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(News Focus) Park seeks to cap N.K. tensions with dialogue overture: experts
SEOUL, April 12 (Yonhap) -- South Korean President Park Geun-hye appears to be seeking to bring spiraling tensions with North Korea under control before it is too late, experts said Friday, after she made the strongest overture of dialogue yet toward the communist nation.

   Park said in a meeting with ruling party lawmakers Thursday night that she intends to "talk with North Korea" and continue humanitarian assistance to the impoverished nation regardless of political and security tensions, according to participants.

   Just a few hours earlier, her point man on North Korea, Unification Minister Ryoo Kihl-jae, urged Pyongyang to step forward to the negotiating table to resolve the suspension of operations at their jointly run factory complex in the North's border city of Kaesong.

   Park said the minister's appeal was part of efforts to open dialogue, according to participants.

   The remarks were seen as Park's clearest overture yet toward Pyongyang and shows that she is shifting the focus of her North Korea policy to dialogue, experts said, though she also renewed her commitment to deal strongly with North Korean provocations as a matter of principle.

   The overture came ahead of Park's summit with U.S. President Barack Obama set for early May.

   "The point is on dialogue," said Yang Moo-jin, a North Korea expert at the University of North Korean Studies. "I think President Park is trying to handle the situation in a stable manner by activating the 'Korean Peninsula trust process' before it becomes more difficult to handle."

   The trust process refers to Park's campaign pledge to seek greater exchanges and dialogue with Pyongyang so as to build trust and reduce tensions. The policy goal has been in doubt as North Korea has unleashed a flurry of belligerent rhetoric and threats of war.

   Yun Deok-min, a senior analyst at the Institute of Foreign Affairs and National Security, also said that Park's proposal could be seen as aimed at providing the communist nation with a face-saving way out of the "chicken game" it has been engaged in for months.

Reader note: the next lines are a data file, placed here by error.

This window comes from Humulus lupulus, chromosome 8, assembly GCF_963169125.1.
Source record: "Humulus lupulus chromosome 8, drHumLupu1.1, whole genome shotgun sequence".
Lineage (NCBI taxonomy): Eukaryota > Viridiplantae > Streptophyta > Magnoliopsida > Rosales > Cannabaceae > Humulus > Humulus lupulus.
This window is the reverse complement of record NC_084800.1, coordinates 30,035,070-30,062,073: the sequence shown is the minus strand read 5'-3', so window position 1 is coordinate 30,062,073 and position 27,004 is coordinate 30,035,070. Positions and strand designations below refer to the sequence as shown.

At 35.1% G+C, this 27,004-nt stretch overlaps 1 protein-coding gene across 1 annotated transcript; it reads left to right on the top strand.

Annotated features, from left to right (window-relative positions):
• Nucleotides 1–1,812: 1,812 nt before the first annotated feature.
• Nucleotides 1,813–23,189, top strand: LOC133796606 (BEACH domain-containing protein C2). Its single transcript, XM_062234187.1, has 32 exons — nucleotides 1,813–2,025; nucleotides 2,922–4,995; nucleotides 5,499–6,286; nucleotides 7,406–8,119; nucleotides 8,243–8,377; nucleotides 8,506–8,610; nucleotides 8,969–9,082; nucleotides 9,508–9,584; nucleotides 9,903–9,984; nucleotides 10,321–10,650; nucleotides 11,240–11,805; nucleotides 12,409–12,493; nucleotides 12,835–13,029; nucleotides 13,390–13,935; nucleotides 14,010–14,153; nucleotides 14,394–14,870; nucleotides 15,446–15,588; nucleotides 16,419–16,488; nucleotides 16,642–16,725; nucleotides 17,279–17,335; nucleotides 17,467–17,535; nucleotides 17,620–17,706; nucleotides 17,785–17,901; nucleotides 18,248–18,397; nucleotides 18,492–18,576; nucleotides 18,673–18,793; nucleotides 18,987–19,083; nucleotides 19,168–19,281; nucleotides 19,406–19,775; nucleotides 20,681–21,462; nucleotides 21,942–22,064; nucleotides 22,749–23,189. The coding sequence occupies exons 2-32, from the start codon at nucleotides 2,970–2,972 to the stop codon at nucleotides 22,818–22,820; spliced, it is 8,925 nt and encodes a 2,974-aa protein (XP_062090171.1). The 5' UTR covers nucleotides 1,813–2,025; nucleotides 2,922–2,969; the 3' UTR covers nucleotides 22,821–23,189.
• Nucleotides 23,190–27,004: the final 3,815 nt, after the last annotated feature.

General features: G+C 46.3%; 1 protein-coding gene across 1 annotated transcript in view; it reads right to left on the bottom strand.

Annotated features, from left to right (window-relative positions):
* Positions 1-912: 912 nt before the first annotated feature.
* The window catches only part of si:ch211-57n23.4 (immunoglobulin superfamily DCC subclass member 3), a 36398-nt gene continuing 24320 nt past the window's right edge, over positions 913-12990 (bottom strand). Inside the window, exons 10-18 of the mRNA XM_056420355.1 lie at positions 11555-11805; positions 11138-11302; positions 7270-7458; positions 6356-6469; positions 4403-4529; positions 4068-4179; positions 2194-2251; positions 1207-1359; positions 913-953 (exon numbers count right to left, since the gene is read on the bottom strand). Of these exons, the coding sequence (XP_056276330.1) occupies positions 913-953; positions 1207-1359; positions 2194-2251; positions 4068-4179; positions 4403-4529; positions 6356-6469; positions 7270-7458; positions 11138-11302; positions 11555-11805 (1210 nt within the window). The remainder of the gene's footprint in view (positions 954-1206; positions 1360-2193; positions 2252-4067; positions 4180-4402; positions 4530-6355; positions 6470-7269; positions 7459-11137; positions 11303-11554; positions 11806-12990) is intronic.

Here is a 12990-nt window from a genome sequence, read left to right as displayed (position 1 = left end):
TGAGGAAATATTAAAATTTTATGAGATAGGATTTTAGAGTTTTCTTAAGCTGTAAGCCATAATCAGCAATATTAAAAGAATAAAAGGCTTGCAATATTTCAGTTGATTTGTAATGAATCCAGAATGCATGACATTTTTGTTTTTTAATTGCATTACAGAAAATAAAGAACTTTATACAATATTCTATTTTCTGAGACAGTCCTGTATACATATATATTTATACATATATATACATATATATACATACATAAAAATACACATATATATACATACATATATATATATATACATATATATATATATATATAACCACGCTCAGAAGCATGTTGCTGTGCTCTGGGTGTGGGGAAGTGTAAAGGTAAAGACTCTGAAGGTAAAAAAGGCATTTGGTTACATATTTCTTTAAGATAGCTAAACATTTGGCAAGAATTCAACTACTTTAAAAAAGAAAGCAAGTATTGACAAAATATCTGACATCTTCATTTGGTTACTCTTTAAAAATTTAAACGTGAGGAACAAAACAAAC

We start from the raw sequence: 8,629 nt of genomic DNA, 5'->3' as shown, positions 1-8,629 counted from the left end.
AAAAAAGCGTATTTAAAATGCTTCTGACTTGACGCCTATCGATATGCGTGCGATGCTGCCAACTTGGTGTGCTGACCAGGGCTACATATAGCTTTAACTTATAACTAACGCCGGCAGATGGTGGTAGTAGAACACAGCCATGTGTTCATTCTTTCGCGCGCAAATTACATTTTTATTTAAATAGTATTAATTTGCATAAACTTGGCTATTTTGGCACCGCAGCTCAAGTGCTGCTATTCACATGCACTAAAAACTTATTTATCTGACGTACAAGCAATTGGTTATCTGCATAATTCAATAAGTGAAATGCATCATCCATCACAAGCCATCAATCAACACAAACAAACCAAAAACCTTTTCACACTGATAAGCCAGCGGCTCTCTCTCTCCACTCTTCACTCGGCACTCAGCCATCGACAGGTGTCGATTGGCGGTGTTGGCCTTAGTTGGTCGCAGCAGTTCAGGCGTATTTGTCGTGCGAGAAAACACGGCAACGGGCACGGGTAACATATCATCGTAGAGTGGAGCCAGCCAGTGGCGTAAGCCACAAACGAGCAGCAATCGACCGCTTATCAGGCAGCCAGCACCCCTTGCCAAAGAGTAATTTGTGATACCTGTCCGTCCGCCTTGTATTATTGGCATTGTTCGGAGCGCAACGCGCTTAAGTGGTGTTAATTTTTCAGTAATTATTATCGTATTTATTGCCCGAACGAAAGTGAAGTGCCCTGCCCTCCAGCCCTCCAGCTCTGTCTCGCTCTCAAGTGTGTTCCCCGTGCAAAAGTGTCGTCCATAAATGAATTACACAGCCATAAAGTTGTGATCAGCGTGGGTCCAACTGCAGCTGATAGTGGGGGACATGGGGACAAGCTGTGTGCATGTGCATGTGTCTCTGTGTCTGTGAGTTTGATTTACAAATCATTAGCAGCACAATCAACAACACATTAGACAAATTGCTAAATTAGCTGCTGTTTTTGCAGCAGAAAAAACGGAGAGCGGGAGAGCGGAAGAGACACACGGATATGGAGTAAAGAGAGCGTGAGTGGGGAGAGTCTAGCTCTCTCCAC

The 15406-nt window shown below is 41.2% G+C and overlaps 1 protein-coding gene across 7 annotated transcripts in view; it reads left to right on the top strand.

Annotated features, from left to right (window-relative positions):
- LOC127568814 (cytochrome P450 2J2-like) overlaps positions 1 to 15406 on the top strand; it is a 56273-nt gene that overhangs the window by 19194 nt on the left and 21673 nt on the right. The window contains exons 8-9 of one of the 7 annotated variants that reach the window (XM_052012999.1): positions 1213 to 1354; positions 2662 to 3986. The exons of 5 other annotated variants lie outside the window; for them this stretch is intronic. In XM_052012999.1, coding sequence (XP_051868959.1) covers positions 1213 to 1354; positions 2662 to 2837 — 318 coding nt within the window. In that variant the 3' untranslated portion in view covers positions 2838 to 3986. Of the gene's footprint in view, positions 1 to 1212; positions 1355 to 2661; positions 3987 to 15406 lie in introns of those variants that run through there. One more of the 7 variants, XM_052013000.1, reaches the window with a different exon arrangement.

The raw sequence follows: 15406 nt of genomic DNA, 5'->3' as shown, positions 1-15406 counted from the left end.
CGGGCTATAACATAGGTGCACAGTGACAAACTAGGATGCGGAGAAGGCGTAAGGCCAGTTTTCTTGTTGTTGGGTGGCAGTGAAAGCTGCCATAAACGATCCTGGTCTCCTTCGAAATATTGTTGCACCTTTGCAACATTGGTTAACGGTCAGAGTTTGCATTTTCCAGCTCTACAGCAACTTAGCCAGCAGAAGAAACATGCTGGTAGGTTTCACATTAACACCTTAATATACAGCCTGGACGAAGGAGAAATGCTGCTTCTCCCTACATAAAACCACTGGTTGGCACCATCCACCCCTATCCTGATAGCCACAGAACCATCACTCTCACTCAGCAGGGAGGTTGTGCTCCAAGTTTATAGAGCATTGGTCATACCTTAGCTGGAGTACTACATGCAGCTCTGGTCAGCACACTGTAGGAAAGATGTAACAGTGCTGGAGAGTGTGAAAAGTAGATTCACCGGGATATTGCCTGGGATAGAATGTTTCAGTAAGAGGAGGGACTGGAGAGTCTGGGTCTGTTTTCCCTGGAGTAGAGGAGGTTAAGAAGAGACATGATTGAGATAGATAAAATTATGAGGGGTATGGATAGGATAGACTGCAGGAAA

Park could have also thought that unless the tensions are defused early, it could hurt her efforts to revitalize the economy. Earlier Thursday, Park hosted a lunch meeting for leading foreign investors and assured them South Korea will remain a safe place for investment.

   After conducting a long-range rocket launch in December and its third nuclear test in February, North Korea has ratcheted up tensions in anger over new U.N. sanctions for its nuclear test and U.S.-involved annual military drills in the South.

   The regime has voided the Korean War armistice and nonaggression pacts it signed with South Korea decades ago, and cut off all cross-border hotlines before declaring it was in "a state of war" with the South.

   It also threatened to launch nuclear attacks on the South and the U.S., vowed to restart a mothballed nuclear reactor to bolster its atomic arsenal and suspended operations at the Kaesong complex. It has also shown signs of preparing to launch a new medium-range ballistic missile.

   Yang said he believes the North's decision to suspend the Kaesong complex could have forced a shift in Park's stance.

   "This is the last bastion of inter-Korean relations," he said. "If this project is scrapped, it could leave a blemish on Park's presidency."

   The complex was set up when reconciliation between the two Koreas boomed following the first-ever summit of the two Koreas in 2000. Though it has long been plagued by political and nuclear disputes, the complex has still survived as the South's only remaining joint project with the North while all other projects were scrapped.

   The project combines cheap North Korean labor with South Korean capital and technology. A total of 123 South Korean factories employ some 53,000 North Korean workers at the complex. Revenues from the zone were considered a key source of hard currency for the impoverished North.

   At issue is how the North will respond to Park's overture.

   Yang said South Korea should try to refrain from any actions that could aggravate tensions until the April 15 birthday of late North Korean national founder Kim Il-sung, one of the biggest national holidays in the country. Then the North could decide not to launch the medium-range missile and respond favorably to Park's overture.

   "Should the missile be launched, it would be like pouring cold water (on the overture)," he said.